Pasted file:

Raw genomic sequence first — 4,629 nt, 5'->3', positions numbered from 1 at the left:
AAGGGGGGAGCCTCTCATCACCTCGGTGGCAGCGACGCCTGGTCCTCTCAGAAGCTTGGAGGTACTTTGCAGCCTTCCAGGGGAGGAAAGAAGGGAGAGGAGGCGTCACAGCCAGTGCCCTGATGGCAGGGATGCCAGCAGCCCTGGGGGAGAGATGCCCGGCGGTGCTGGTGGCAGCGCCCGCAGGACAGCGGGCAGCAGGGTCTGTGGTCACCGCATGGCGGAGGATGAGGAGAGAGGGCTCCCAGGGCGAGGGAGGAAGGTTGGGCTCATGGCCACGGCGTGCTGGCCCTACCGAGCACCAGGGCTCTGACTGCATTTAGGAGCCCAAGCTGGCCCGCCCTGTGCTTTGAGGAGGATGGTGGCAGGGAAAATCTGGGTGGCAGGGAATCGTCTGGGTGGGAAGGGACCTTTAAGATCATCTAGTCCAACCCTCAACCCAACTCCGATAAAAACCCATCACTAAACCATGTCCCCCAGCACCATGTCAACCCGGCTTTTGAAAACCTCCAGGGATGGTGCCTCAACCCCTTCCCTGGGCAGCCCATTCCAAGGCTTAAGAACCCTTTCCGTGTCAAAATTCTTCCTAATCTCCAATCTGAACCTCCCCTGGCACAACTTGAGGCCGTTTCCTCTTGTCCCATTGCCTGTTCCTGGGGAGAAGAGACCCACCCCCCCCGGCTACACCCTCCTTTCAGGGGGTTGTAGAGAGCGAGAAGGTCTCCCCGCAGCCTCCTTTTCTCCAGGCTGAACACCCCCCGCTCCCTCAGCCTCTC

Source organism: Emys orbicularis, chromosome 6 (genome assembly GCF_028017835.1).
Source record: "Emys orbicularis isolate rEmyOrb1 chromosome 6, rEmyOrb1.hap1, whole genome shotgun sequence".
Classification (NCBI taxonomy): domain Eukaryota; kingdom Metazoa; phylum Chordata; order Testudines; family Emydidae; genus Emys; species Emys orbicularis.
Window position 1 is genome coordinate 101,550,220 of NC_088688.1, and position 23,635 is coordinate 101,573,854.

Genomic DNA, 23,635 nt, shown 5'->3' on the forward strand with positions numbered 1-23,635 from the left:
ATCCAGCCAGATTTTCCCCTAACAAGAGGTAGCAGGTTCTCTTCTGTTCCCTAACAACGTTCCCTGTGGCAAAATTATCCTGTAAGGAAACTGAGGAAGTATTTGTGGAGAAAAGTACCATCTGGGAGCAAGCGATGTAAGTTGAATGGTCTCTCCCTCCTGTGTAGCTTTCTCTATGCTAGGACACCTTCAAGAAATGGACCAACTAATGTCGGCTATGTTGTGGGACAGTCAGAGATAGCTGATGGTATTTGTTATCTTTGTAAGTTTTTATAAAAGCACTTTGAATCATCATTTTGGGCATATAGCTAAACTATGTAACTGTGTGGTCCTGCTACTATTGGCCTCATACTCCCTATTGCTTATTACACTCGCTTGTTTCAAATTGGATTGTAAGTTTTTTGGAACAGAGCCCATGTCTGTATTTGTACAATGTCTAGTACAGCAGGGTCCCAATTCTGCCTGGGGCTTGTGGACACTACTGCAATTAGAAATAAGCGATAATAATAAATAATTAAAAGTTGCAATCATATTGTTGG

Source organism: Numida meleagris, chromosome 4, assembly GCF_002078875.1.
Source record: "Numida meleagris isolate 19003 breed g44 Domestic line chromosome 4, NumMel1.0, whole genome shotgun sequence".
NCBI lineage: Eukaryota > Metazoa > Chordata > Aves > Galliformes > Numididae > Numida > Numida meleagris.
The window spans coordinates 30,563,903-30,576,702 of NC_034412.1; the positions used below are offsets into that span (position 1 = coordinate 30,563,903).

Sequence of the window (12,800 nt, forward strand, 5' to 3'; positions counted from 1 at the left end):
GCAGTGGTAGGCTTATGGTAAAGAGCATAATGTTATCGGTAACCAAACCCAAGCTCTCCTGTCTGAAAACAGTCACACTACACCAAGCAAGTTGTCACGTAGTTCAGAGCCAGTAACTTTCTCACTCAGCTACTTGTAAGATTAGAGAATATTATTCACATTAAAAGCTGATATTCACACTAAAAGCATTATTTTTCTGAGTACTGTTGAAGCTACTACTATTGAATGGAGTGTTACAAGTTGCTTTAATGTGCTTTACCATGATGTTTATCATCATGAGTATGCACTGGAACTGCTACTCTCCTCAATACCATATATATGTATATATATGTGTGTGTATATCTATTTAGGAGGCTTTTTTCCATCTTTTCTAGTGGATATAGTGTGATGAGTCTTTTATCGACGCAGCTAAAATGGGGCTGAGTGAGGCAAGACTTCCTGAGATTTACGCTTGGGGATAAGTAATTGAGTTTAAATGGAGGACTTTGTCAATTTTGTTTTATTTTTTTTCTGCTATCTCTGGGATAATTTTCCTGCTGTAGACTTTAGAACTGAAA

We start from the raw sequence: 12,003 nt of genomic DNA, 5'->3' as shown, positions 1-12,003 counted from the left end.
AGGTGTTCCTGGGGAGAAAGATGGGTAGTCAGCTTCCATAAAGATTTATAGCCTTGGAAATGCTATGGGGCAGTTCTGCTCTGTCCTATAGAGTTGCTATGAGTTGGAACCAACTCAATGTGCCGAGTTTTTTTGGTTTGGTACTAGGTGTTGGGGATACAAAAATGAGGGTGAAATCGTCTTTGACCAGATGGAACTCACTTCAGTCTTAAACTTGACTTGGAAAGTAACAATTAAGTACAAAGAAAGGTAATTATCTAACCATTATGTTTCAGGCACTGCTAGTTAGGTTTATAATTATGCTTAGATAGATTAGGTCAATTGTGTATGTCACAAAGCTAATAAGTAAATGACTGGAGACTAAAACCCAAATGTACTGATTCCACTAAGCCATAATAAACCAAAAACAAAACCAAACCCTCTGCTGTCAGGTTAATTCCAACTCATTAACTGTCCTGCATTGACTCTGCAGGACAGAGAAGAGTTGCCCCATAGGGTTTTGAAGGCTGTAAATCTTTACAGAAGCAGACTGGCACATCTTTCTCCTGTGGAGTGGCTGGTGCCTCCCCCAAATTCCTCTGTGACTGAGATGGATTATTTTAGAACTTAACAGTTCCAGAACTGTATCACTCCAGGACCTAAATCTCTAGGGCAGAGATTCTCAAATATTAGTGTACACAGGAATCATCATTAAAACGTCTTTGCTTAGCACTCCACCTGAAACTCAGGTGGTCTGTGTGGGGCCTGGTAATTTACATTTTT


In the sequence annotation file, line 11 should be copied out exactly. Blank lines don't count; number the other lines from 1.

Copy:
NCBI lineage: Eukaryota > Metazoa > Chordata > Aves > Galliformes > Numididae > Numida > Numida meleagris.